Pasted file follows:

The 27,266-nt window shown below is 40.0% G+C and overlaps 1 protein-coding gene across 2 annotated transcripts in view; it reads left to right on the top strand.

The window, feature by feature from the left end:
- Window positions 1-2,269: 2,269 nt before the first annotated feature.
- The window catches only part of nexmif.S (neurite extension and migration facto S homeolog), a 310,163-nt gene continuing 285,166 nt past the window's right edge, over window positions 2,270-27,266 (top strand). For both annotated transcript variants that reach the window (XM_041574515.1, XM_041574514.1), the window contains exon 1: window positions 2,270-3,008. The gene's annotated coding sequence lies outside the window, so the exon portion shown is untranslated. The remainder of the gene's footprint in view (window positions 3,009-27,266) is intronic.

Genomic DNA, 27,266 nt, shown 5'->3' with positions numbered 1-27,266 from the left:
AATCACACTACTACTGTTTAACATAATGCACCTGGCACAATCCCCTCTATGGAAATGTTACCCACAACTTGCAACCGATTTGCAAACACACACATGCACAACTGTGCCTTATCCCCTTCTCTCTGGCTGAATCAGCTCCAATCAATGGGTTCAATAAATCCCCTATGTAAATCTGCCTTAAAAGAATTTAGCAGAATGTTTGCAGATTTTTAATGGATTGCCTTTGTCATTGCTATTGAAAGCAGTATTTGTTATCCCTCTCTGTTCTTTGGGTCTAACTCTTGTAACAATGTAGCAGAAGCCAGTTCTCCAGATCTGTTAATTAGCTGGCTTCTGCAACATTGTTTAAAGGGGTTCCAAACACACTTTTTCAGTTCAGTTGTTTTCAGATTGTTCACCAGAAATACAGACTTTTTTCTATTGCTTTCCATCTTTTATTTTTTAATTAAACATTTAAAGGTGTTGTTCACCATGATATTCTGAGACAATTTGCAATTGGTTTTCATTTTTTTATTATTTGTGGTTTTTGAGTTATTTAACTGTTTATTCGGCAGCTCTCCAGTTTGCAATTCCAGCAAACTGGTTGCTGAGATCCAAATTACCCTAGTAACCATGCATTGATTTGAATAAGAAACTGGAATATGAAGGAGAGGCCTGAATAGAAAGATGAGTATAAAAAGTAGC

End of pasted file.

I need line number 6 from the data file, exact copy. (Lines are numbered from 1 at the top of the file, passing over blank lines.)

AATCACACTACTACTGTTTAACATAATGCACCTGGCACAATCCCCTCTATGGAAATGTTACCCACAACTTGCAACCGATTTGCAAACACACACATGCACAACTGTGCCTTATCCCCTTCTCTCTGGCTGAATCAGCTCCAATCAATGGGTTCAATAAATCCCCTATGTAAATCTGCCTTAAAAGAATTTAGCAGAATGTTTGCAGATTTTTAATGGATTGCCTTTGTCATTGCTATTGAAAGCAGTATTTGTTATCCCTCTCTGTTCTTTGGGTCTAACTCTTGTAACAATGTAGCAGAAGCCAGTTCTCCAGATCTGTTAATTAGCTGGCTTCTGCAACATTGTTTAAAGGGGTTCCAAACACACTTTTTCAGTTCAGTTGTTTTCAGATTGTTCACCAGAAATACAGACTTTTTTCTATTGCTTTCCATCTTTTATTTTTTAATTAAACATTTAAAGGTGTTGTTCACCATGATATTCTGAGACAATTTGCAATTGGTTTTCATTTTTTTATTATTTGTGGTTTTTGAGTTATTTAACTGTTTATTCGGCAGCTCTCCAGTTTGCAATTCCAGCAAACTGGTTGCTGAGATCCAAATTACCCTAGTAACCATGCATTGATTTGAATAAGAAACTGGAATATGAAGGAGAGGCCTGAATAGAAAGATGAGTATAAAAAGTAGC